- 6 November 2018
- Group News
Upcoming Events in Swindon
The Southwest Office have organised a “Living well with Diabetes” Day to be held at the Pilgrim Centre, Regent Circus Swindon from 10:00 to 16:30 on Tuesday 13th November. Exert advice will be available from podiatrists, dietitians and specialist nurses on how to care properly for feet, improve diet and maintain overall health and well-being. The event is free, with lunch and refreshments provided: places must be booked at https://eu.eventscloud.com/feetfirst-swindon.
There is also an event to mark World Diabetes Day on Wednesday 14th November at the Brunel Centre organised by the Moccia family: this will include an awareness stall with diabetes literature, as well as use of a shopping unit for more private conversations with healthcare professionals from the Great Western Hospital who are joining the event.
Treating Gum Disease may help Manage Type 2 Diabetes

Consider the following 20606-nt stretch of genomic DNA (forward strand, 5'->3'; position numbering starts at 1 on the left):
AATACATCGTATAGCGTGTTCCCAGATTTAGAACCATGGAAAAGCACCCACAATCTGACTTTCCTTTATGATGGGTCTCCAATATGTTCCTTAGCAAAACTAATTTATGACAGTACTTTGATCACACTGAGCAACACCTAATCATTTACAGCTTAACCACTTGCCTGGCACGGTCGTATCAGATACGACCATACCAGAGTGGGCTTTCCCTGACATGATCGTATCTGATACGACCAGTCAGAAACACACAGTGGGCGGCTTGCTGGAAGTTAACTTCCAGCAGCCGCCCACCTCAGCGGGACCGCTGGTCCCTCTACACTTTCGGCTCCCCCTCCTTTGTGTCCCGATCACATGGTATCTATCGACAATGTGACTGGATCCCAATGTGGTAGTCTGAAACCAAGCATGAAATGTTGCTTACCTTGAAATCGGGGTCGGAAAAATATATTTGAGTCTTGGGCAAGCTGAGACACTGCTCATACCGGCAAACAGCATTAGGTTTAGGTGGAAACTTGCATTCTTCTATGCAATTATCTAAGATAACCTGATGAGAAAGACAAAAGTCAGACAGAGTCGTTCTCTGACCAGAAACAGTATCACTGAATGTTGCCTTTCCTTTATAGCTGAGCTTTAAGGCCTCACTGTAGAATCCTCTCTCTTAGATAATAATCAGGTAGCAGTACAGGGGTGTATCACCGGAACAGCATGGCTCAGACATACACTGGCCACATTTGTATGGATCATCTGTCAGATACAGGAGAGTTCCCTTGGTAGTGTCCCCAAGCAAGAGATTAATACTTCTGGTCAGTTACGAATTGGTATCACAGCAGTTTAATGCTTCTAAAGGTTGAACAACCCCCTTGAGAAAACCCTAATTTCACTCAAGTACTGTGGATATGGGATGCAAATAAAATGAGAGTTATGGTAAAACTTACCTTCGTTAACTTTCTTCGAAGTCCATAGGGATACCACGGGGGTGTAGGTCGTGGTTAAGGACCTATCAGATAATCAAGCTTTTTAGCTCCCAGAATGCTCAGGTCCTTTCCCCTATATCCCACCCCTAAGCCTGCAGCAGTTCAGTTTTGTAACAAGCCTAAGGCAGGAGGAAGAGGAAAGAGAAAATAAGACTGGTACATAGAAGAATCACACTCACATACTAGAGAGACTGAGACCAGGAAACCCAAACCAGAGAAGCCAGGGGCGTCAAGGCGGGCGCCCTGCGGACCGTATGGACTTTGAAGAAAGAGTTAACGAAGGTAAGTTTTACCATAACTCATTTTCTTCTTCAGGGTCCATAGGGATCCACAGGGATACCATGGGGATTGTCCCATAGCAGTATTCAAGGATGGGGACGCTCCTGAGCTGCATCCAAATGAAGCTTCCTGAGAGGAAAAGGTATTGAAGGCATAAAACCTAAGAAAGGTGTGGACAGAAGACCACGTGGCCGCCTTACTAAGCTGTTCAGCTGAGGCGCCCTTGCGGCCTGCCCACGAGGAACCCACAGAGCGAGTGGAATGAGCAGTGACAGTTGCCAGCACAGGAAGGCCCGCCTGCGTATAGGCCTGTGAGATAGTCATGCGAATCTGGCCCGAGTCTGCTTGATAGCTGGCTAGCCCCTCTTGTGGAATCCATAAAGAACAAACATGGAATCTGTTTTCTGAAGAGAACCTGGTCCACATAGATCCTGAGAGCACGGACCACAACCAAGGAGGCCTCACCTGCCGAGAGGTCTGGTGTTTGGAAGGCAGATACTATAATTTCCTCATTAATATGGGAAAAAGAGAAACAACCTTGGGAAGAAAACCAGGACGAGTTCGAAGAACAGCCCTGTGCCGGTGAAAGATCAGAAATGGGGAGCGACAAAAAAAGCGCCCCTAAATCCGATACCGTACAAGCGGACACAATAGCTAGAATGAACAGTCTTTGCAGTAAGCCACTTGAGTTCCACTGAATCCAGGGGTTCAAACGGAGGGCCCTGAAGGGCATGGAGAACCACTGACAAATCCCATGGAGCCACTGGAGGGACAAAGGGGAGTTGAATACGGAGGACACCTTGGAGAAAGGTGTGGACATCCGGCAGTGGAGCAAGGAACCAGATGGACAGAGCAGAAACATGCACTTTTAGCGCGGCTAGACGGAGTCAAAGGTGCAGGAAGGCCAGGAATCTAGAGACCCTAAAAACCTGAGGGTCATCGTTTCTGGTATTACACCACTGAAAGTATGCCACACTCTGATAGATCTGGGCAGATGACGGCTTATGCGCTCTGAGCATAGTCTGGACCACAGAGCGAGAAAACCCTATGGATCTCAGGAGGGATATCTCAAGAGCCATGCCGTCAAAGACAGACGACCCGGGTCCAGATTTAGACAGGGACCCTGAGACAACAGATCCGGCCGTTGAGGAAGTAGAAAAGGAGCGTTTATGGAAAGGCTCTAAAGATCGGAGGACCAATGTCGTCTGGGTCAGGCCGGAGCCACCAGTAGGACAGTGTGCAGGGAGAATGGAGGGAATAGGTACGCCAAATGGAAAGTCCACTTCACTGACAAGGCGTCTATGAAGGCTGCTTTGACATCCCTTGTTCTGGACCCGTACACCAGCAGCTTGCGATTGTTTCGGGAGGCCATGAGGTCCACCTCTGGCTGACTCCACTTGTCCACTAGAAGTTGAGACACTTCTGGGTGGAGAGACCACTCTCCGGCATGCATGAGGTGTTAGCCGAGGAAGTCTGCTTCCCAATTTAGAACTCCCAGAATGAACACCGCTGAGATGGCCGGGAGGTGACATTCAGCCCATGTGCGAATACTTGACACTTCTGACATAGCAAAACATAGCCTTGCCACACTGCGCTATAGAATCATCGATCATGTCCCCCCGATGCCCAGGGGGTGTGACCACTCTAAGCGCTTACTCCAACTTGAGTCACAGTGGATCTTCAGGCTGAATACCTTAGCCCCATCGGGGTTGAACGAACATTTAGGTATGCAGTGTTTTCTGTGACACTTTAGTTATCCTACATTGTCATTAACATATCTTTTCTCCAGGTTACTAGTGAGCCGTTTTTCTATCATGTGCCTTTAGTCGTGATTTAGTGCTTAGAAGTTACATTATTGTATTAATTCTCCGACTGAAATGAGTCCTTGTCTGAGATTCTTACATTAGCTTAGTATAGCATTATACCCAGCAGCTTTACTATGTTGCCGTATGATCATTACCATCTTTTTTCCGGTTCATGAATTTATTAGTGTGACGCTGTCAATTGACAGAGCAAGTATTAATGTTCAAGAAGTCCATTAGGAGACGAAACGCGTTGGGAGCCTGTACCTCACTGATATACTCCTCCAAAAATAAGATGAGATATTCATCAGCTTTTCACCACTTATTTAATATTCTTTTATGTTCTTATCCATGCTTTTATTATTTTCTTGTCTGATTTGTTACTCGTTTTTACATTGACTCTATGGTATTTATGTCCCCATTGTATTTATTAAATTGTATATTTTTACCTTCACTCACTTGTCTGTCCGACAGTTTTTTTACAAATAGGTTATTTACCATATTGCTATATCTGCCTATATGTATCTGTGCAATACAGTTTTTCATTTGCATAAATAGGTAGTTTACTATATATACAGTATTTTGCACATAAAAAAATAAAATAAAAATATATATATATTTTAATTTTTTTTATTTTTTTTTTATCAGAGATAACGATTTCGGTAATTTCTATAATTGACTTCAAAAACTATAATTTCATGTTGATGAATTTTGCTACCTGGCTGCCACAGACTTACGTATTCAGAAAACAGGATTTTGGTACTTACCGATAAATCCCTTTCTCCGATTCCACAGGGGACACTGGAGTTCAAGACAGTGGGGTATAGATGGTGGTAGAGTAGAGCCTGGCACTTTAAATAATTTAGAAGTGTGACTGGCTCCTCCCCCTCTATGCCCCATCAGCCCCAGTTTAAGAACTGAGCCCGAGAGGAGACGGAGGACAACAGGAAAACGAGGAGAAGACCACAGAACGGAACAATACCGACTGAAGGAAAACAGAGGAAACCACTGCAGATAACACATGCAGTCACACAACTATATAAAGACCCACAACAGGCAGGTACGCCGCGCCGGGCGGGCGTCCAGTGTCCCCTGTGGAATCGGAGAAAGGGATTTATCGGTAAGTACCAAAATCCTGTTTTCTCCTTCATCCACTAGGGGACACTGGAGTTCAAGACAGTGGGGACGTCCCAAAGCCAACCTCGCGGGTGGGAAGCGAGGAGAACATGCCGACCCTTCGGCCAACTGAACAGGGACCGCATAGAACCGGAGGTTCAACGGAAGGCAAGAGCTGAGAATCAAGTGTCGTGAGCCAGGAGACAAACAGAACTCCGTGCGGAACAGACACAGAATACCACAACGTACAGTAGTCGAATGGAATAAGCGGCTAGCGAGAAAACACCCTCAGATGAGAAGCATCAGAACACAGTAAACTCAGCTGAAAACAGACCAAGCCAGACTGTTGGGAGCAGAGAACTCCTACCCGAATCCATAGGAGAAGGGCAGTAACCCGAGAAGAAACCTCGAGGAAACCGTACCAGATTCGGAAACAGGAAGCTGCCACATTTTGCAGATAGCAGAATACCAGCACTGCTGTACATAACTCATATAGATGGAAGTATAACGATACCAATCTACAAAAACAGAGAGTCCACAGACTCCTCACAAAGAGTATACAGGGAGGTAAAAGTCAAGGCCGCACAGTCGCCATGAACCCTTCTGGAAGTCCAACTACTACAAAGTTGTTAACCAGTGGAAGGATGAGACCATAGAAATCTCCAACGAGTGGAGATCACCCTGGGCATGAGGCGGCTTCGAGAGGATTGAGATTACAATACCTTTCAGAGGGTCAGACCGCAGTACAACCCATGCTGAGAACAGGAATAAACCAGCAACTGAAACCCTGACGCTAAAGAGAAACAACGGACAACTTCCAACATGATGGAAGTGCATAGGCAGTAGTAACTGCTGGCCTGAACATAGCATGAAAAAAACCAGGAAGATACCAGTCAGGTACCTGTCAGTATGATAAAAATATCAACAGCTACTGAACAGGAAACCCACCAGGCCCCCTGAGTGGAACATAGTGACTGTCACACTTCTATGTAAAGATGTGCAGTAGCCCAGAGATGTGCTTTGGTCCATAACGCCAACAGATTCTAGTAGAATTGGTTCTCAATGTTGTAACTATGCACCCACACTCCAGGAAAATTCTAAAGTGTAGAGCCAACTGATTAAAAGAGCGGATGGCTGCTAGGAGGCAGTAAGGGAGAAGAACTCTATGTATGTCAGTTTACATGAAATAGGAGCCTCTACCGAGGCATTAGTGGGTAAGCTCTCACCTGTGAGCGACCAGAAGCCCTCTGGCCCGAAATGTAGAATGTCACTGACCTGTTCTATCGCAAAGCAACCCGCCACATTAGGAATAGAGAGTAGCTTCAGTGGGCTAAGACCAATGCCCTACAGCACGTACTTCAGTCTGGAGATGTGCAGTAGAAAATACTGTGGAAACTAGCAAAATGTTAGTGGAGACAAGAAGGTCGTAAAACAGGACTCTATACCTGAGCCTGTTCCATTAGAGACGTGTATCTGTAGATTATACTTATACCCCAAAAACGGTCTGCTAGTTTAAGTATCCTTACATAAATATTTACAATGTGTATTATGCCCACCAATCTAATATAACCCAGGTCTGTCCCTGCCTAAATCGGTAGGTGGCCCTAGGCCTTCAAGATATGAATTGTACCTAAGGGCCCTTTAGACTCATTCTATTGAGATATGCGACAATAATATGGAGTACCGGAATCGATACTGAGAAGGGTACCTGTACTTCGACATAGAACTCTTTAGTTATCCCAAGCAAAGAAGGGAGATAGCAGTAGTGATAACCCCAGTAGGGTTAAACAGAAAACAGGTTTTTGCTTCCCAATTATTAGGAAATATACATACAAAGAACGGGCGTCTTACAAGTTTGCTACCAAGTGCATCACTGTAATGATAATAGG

A study funded by Diabetes UK has found that treating gum disease could help people with Type 2 diabetes manage their blood glucose levels, and may reduce their risk of diabetes-related complications. Gum disease (periodontitis) affects somewhere between 50 to 90% of the population and people with diabetes have a higher risk of developing it. It sets in when levels of bacteria inside the mouth are out of balance and causes inflammation inside the body: this has been linked to insulin resistance – a key feature of Type 2 diabetes. A team at the UCL Eastman Dental Institute found that after 12 months a group that had received intensive treatment, which involved deep cleaning their gums and minor gum surgery had reduced their blood glucose levels (HbA1c) by on average 0.6% more than a “standard care” group. The researchers also found that intensive gum disease treatment was linked to improvements in kidney and blood vessel function. While more work is needed to explore this connection, this suggests that looking after oral health may reduce the risk of other diabetes-related complications in people with Type 2 diabetes. More details of the research finding can be found in the News section of the Diabetes UK website at https://www.diabetes.org.uk/about_us/news/treating-gum-disease.